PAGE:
Meteor Shower 'Outburst' this week

Published: Aug. 5, 2016 at 12:04 AM MST|Updated: Mar. 2, 2018 at 4:11 PM MST
Email This Link
Share on Pinterest
Share on LinkedIn

The best meteor shower of the year just got better. This week, the Perseids will light up the night sky in a spectacular way.

Here's what you need to know.

The Perseid meteor shower usually produces around 80 meteors per hour, more than any other annual meteor shower.  This year, that number could jump up to 200 per hour.

The reason? According to NASA, Earth will be running into more material left behind by Comet Swift-Tuttle, the source of the meteors. NASA added that Jupiter's gravity has tugged the debris stream from Swift-Tuttle, which places Earth more in the center of the stream, rather than the edge.  It's also possible Earth runs into three or more streams of debris, which could send the numbers of meteors per hour above 200.

Here's more good news.  The half moon will set around midnight, which should darken the night sky a bit to help us see the fainter meteors.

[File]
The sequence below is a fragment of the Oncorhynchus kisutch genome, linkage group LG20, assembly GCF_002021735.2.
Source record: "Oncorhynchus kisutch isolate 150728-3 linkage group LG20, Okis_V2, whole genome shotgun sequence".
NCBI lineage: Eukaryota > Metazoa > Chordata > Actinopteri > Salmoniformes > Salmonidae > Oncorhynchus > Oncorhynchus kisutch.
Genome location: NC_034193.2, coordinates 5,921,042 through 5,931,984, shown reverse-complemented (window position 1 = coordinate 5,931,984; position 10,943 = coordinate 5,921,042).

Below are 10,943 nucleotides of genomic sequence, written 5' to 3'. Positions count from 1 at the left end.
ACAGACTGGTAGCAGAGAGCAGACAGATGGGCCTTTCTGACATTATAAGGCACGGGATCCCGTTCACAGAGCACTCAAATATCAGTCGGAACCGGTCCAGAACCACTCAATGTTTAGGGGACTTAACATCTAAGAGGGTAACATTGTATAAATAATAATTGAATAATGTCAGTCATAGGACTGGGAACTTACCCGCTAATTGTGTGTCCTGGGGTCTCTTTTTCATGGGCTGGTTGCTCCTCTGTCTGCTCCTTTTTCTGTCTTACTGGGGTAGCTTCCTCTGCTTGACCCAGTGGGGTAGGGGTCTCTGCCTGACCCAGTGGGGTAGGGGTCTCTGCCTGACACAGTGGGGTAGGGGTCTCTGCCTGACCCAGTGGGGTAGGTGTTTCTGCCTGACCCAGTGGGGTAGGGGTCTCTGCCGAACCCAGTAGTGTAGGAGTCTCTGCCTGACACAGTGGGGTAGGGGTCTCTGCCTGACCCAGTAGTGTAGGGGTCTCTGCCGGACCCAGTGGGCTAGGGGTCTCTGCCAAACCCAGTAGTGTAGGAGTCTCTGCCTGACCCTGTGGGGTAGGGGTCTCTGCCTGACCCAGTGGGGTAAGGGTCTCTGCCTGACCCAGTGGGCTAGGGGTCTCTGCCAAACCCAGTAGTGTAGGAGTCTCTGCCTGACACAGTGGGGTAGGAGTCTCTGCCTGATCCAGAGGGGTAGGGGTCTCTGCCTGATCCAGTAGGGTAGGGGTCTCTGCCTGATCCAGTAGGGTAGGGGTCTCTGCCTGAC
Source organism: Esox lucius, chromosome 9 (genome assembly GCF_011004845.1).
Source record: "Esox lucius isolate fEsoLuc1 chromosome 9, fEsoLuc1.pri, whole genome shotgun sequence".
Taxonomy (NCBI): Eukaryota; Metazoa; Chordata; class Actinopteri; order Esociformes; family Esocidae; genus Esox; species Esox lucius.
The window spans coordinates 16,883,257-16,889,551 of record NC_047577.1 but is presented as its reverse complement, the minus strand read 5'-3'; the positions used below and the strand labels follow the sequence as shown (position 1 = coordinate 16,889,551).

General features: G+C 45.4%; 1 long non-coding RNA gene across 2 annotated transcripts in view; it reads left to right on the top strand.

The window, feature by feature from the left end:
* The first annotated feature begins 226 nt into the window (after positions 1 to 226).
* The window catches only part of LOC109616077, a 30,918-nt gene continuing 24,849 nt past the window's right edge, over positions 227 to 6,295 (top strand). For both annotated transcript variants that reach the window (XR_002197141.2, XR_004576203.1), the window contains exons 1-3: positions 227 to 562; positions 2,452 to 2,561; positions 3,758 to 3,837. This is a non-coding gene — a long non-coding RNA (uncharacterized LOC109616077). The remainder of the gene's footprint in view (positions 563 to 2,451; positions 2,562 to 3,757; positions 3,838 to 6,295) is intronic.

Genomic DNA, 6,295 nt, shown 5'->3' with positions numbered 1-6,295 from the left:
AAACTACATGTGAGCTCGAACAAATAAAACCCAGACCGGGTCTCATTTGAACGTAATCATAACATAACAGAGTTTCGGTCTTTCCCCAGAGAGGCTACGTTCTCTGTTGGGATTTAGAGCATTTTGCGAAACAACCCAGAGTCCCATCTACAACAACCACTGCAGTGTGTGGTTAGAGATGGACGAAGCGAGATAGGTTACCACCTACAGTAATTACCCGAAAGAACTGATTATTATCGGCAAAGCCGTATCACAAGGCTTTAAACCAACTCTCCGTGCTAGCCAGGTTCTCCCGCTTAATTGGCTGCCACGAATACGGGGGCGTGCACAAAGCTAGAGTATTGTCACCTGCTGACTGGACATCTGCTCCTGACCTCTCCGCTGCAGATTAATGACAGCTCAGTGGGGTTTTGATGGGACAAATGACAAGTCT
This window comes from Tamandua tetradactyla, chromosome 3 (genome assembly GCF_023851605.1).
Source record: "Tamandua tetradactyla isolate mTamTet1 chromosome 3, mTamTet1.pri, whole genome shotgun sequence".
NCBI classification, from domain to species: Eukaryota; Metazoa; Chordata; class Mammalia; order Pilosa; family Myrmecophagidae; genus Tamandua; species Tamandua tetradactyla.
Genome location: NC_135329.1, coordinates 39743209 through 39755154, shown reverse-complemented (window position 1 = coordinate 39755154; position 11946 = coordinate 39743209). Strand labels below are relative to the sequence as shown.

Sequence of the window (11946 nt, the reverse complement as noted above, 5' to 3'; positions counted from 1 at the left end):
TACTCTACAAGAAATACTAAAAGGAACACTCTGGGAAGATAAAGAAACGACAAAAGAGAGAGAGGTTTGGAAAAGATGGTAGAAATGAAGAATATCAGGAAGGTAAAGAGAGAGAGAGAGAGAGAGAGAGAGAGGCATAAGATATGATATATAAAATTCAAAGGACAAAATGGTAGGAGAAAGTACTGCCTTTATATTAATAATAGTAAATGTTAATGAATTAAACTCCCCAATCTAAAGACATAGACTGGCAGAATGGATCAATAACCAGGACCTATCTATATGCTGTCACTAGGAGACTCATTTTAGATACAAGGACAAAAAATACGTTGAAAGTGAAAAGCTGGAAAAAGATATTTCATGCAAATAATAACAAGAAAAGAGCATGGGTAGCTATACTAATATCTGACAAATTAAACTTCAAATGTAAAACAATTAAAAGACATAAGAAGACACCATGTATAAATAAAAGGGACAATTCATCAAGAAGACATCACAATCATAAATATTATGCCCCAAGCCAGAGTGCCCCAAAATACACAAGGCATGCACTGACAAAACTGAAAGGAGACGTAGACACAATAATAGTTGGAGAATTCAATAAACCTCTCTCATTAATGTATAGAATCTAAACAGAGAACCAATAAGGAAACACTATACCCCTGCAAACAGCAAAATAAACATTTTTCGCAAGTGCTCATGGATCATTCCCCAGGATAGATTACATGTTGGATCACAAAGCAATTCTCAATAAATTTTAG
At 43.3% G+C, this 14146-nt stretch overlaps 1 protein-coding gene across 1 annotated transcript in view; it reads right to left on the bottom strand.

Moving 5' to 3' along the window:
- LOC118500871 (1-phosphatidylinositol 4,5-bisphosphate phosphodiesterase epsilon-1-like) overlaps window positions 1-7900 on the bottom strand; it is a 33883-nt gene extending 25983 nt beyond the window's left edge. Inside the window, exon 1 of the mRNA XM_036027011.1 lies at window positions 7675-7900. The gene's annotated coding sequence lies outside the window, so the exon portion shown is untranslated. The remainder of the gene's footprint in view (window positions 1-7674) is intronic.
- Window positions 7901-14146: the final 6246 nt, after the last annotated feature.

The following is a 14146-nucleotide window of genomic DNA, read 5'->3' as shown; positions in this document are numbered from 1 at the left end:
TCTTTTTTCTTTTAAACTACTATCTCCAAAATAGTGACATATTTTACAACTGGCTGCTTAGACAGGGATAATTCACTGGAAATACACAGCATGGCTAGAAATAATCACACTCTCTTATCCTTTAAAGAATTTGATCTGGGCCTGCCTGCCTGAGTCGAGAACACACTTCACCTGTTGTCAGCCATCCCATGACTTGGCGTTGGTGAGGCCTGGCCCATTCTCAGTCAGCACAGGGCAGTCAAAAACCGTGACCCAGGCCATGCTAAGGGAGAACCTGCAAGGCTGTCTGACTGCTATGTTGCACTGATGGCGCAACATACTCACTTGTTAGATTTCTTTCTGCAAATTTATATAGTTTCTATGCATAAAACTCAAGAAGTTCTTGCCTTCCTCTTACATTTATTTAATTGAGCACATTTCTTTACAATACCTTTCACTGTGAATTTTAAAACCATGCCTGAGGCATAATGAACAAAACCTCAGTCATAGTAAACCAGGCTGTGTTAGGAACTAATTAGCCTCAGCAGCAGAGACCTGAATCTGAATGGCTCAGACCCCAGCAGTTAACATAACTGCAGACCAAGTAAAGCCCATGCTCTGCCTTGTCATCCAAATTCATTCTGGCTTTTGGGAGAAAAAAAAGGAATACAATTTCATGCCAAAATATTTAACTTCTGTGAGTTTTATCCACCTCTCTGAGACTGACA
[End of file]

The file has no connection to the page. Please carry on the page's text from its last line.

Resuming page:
WHEN & WHERE:
The Perseids will peak the night of Thursday, Aug. 11, but the night of Friday, Aug. 12 should also be a good show.  The meteors tend to radiate from the constellation "Perseus", which rises above the horizon around 10 p.m. Look to the northern sky, and you will be able to see some by then, but the best time to look will be from midnight until dawn. Just get away from as much city light as you can (not too difficult for us in Arizona!).

The sun will rise at 5:46 a.m. MST.

image: NASA/JPL

DISCLAIMER:
While the forecast is for up to 200 meteors per hour, it's not a guarantee. Either way, the Perseids is still the best shower to watch every year.  The other variable is the weather.  Right now, we have potentially more rainy nights with clouds that could block our view in the forecast Thursday and Friday next week.  Hopefully that changes leading up to the event!

Finally - DO NOT believe posts on the internet that suggest this will be the last chance you get to see the Perseids. It will be back next August!

Copyright 2016. Tucson News Now. All Rights Reserved.